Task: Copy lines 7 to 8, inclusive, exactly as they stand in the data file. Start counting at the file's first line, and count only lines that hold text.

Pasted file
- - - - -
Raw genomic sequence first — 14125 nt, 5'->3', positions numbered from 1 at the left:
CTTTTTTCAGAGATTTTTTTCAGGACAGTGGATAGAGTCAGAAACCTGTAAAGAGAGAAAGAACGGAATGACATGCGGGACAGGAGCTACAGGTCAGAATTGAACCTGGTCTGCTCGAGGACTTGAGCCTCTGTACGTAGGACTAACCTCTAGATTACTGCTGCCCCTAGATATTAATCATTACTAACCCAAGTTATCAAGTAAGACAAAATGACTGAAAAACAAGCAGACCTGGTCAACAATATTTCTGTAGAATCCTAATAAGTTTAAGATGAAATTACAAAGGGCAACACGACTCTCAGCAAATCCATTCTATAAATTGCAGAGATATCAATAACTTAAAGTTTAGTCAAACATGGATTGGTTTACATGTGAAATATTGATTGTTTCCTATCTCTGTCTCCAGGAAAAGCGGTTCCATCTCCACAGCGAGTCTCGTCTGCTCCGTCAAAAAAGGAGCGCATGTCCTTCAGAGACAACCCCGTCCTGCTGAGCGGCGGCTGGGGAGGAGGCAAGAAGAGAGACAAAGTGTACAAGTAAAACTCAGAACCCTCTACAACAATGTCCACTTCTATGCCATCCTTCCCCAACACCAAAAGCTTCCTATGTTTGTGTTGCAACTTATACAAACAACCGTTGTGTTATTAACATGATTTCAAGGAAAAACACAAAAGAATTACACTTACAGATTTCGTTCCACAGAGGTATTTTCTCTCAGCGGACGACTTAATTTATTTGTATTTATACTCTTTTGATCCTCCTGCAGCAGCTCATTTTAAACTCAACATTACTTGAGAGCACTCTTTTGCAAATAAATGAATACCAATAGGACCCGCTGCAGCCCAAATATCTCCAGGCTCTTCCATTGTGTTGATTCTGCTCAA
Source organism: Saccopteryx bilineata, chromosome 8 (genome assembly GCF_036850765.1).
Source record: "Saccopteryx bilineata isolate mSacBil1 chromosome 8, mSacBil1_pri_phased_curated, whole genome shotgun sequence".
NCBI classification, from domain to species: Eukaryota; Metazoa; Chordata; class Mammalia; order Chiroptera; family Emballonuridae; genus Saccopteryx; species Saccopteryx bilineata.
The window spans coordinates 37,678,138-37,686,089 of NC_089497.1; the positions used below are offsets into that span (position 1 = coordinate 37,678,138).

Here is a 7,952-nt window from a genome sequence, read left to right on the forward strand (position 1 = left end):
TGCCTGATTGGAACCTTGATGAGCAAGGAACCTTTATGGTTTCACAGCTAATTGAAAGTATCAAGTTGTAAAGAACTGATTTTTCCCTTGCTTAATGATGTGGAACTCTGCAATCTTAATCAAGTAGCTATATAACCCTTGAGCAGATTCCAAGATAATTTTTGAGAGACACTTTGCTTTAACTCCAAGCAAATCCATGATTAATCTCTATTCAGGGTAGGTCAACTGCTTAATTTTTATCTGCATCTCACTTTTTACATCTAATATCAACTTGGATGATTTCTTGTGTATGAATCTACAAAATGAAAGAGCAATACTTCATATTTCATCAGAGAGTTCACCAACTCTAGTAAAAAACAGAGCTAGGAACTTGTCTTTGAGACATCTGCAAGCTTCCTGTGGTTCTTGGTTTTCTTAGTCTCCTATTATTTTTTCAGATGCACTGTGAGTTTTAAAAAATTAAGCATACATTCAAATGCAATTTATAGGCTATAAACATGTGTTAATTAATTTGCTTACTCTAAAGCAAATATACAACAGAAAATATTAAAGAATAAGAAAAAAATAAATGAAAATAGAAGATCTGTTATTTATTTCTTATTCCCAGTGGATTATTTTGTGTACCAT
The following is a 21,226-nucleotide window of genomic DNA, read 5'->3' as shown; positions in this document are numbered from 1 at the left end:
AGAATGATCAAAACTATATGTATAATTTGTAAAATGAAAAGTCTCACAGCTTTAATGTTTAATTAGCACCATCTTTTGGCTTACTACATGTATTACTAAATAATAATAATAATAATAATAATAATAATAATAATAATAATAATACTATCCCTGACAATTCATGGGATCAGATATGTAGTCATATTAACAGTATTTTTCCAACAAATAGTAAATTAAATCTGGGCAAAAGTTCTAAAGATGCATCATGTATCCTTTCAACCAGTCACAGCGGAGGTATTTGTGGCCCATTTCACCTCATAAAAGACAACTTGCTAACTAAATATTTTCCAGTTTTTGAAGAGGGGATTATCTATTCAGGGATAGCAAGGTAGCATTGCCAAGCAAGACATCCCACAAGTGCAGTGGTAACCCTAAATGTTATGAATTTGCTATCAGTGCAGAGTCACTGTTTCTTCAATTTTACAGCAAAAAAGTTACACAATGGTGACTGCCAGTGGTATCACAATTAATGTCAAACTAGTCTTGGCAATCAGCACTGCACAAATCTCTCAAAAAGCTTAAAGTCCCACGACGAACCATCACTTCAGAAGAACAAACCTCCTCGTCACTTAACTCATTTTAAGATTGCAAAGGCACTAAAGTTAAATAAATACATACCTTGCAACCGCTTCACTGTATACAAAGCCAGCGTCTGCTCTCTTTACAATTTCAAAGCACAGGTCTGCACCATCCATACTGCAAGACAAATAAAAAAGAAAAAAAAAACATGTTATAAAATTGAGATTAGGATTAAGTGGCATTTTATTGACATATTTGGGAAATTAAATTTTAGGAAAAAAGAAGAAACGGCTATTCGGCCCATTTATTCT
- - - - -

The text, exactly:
Here is a 7,952-nt window from a genome sequence, read left to right on the forward strand (position 1 = left end):
TGCCTGATTGGAACCTTGATGAGCAAGGAACCTTTATGGTTTCACAGCTAATTGAAAGTATCAAGTTGTAAAGAACTGATTTTTCCCTTGCTTAATGATGTGGAACTCTGCAATCTTAATCAAGTAGCTATATAACCCTTGAGCAGATTCCAAGATAATTTTTGAGAGACACTTTGCTTTAACTCCAAGCAAATCCATGATTAATCTCTATTCAGGGTAGGTCAACTGCTTAATTTTTATCTGCATCTCACTTTTTACATCTAATATCAACTTGGATGATTTCTTGTGTATGAATCTACAAAATGAAAGAGCAATACTTCATATTTCATCAGAGAGTTCACCAACTCTAGTAAAAAACAGAGCTAGGAACTTGTCTTTGAGACATCTGCAAGCTTCCTGTGGTTCTTGGTTTTCTTAGTCTCCTATTATTTTTTCAGATGCACTGTGAGTTTTAAAAAATTAAGCATACATTCAAATGCAATTTATAGGCTATAAACATGTGTTAATTAATTTGCTTACTCTAAAGCAAATATACAACAGAAAATATTAAAGAATAAGAAAAAAATAAATGAAAATAGAAGATCTGTTATTTATTTCTTATTCCCAGTGGATTATTTTGTGTACCAT